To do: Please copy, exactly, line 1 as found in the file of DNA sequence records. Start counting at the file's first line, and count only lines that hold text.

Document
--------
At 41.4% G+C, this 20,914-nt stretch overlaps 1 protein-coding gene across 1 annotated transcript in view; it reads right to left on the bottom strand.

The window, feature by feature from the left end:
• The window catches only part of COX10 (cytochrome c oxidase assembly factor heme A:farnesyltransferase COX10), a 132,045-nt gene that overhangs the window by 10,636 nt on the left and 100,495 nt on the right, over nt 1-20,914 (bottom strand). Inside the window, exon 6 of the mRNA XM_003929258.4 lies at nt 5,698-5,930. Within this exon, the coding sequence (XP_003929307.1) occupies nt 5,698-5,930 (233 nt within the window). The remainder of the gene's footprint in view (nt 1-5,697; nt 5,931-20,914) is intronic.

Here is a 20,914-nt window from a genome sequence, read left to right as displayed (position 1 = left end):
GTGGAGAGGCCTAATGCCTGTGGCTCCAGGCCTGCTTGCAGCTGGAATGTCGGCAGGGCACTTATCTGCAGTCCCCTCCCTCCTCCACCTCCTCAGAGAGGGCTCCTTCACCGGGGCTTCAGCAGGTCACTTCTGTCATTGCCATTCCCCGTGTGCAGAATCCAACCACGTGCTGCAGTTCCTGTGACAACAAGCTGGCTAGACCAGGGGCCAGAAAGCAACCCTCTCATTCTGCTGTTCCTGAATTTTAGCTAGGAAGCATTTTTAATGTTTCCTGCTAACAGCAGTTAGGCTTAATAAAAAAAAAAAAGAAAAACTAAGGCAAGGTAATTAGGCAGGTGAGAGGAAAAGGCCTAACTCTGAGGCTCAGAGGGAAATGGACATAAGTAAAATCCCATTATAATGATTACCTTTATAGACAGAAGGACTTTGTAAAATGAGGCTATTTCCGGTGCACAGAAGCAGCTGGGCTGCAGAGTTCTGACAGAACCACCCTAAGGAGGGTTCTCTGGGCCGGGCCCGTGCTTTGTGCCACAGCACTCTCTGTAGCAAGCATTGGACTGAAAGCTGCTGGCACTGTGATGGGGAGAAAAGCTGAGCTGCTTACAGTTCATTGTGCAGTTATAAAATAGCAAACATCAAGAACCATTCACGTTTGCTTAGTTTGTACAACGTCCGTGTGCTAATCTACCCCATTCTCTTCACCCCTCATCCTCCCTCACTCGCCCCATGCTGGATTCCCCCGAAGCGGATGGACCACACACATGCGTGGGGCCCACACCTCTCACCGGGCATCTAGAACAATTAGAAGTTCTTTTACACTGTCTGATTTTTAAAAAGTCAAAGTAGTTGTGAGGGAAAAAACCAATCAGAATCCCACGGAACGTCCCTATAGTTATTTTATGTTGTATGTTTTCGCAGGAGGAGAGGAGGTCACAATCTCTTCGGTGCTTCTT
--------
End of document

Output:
At 41.4% G+C, this 20,914-nt stretch overlaps 1 protein-coding gene across 1 annotated transcript in view; it reads right to left on the bottom strand.